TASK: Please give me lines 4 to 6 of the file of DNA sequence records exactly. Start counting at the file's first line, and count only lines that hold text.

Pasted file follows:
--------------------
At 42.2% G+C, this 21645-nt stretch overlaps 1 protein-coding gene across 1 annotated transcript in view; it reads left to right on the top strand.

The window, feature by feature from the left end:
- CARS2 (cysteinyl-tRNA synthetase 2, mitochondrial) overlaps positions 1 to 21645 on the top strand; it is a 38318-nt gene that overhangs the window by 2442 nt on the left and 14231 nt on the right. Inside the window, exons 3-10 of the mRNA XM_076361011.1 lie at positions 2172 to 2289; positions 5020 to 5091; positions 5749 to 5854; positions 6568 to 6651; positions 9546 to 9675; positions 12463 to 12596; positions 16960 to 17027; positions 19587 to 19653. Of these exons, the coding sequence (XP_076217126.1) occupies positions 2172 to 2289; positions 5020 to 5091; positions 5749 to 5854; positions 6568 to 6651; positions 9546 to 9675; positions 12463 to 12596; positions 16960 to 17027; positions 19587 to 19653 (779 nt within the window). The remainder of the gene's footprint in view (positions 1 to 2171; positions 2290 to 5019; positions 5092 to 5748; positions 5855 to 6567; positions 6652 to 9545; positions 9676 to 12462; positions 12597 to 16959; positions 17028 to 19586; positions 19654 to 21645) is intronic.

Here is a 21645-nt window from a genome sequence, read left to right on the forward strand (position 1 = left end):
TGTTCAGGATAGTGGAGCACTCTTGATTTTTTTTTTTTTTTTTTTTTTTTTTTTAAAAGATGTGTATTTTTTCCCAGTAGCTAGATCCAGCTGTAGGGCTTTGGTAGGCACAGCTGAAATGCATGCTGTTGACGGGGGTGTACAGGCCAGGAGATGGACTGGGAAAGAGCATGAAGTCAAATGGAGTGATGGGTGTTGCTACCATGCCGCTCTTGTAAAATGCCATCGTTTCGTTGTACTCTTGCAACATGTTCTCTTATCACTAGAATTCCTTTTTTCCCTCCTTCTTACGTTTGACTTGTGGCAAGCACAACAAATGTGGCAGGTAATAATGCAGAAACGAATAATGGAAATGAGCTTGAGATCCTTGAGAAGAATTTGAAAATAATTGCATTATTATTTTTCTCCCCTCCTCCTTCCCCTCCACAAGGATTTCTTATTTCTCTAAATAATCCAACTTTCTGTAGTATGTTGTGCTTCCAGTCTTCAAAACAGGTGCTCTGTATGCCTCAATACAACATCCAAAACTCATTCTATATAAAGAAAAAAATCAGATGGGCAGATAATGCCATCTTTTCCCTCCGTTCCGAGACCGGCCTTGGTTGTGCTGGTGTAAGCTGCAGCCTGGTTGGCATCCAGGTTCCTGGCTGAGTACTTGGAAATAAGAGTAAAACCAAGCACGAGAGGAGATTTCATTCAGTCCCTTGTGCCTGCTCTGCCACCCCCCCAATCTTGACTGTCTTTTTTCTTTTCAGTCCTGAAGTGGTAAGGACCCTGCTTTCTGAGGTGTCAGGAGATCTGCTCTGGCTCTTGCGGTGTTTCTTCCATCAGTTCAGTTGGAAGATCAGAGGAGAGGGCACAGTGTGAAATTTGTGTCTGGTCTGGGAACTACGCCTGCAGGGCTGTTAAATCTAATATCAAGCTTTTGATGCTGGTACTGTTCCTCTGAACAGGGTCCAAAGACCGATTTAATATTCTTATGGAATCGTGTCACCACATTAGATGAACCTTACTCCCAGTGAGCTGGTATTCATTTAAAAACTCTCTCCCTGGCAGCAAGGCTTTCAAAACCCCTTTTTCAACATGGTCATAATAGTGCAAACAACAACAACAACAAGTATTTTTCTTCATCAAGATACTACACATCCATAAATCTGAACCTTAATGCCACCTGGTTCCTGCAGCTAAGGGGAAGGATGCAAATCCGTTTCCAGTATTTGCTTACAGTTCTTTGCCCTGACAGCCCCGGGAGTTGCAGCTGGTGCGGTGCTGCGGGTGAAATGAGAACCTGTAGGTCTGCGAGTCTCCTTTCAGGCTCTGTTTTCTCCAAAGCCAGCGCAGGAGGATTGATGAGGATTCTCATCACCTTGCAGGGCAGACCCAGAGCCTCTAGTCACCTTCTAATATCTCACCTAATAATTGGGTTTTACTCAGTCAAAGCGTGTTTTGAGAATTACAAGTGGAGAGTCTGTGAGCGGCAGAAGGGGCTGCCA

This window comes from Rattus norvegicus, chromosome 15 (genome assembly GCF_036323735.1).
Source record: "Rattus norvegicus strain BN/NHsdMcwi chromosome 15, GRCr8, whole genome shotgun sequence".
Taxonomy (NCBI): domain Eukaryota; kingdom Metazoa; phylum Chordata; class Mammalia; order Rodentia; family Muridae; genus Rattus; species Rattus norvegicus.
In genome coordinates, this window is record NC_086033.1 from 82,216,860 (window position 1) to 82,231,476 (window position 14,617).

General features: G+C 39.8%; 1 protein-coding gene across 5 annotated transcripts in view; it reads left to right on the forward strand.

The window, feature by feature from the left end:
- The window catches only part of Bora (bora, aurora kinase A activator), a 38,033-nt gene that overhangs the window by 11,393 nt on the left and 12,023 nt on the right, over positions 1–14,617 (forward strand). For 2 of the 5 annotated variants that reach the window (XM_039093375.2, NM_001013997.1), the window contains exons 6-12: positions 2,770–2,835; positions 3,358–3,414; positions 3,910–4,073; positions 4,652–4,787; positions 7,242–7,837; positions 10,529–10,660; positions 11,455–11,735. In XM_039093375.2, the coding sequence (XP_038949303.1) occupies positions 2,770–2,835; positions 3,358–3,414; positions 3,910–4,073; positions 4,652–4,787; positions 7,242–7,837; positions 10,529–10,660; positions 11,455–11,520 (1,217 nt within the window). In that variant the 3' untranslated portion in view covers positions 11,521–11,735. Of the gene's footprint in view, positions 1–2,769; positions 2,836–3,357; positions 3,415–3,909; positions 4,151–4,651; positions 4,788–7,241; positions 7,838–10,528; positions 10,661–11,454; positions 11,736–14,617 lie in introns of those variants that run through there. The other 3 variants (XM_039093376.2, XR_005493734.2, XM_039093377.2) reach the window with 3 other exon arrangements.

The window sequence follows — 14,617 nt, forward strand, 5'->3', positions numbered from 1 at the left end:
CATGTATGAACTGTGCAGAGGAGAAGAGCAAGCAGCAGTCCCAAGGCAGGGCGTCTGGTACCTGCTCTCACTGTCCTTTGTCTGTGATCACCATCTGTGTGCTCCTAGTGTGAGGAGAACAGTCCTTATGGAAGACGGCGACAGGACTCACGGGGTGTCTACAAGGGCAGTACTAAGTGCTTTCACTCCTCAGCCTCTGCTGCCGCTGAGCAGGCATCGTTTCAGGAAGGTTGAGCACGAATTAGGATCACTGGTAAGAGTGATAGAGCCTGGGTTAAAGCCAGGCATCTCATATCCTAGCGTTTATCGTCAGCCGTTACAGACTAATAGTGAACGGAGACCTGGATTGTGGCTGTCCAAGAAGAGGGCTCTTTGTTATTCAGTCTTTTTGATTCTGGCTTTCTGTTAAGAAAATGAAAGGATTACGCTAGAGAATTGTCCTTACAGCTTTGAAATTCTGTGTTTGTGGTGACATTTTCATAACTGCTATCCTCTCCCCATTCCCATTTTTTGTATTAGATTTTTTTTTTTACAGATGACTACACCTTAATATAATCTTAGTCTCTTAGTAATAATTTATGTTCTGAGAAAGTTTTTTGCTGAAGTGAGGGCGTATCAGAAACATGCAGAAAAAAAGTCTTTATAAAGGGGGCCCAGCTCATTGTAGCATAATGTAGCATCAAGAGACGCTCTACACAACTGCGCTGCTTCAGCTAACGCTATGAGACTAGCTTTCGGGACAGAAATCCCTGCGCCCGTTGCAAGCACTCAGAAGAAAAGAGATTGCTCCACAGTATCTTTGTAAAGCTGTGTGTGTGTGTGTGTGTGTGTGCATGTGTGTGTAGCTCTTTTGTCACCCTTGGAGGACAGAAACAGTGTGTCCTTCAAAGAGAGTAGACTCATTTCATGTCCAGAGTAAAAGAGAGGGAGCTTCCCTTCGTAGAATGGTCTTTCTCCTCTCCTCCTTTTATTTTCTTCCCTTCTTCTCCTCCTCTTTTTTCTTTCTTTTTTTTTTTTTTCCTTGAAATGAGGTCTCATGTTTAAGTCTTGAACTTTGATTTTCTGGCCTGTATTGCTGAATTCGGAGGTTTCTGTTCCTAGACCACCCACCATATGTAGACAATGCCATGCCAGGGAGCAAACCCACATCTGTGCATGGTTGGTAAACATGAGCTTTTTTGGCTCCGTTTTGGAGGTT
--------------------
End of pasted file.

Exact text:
Here is a 21645-nt window from a genome sequence, read left to right on the forward strand (position 1 = left end):
TGTTCAGGATAGTGGAGCACTCTTGATTTTTTTTTTTTTTTTTTTTTTTTTTTTAAAAGATGTGTATTTTTTCCCAGTAGCTAGATCCAGCTGTAGGGCTTTGGTAGGCACAGCTGAAATGCATGCTGTTGACGGGGGTGTACAGGCCAGGAGATGGACTGGGAAAGAGCATGAAGTCAAATGGAGTGATGGGTGTTGCTACCATGCCGCTCTTGTAAAATGCCATCGTTTCGTTGTACTCTTGCAACATGTTCTCTTATCACTAGAATTCCTTTTTTCCCTCCTTCTTACGTTTGACTTGTGGCAAGCACAACAAATGTGGCAGGTAATAATGCAGAAACGAATAATGGAAATGAGCTTGAGATCCTTGAGAAGAATTTGAAAATAATTGCATTATTATTTTTCTCCCCTCCTCCTTCCCCTCCACAAGGATTTCTTATTTCTCTAAATAATCCAACTTTCTGTAGTATGTTGTGCTTCCAGTCTTCAAAACAGGTGCTCTGTATGCCTCAATACAACATCCAAAACTCATTCTATATAAAGAAAAAAATCAGATGGGCAGATAATGCCATCTTTTCCCTCCGTTCCGAGACCGGCCTTGGTTGTGCTGGTGTAAGCTGCAGCCTGGTTGGCATCCAGGTTCCTGGCTGAGTACTTGGAAATAAGAGTAAAACCAAGCACGAGAGGAGATTTCATTCAGTCCCTTGTGCCTGCTCTGCCACCCCCCCAATCTTGACTGTCTTTTTTCTTTTCAGTCCTGAAGTGGTAAGGACCCTGCTTTCTGAGGTGTCAGGAGATCTGCTCTGGCTCTTGCGGTGTTTCTTCCATCAGTTCAGTTGGAAGATCAGAGGAGAGGGCACAGTGTGAAATTTGTGTCTGGTCTGGGAACTACGCCTGCAGGGCTGTTAAATCTAATATCAAGCTTTTGATGCTGGTACTGTTCCTCTGAACAGGGTCCAAAGACCGATTTAATATTCTTATGGAATCGTGTCACCACATTAGATGAACCTTACTCCCAGTGAGCTGGTATTCATTTAAAAACTCTCTCCCTGGCAGCAAGGCTTTCAAAACCCCTTTTTCAACATGGTCATAATAGTGCAAACAACAACAACAACAAGTATTTTTCTTCATCAAGATACTACACATCCATAAATCTGAACCTTAATGCCACCTGGTTCCTGCAGCTAAGGGGAAGGATGCAAATCCGTTTCCAGTATTTGCTTACAGTTCTTTGCCCTGACAGCCCCGGGAGTTGCAGCTGGTGCGGTGCTGCGGGTGAAATGAGAACCTGTAGGTCTGCGAGTCTCCTTTCAGGCTCTGTTTTCTCCAAAGCCAGCGCAGGAGGATTGATGAGGATTCTCATCACCTTGCAGGGCAGACCCAGAGCCTCTAGTCACCTTCTAATATCTCACCTAATAATTGGGTTTTACTCAGTCAAAGCGTGTTTTGAGAATTACAAGTGGAGAGTCTGTGAGCGGCAGAAGGGGCTGCCA

This window comes from Rattus norvegicus, chromosome 15 (genome assembly GCF_036323735.1).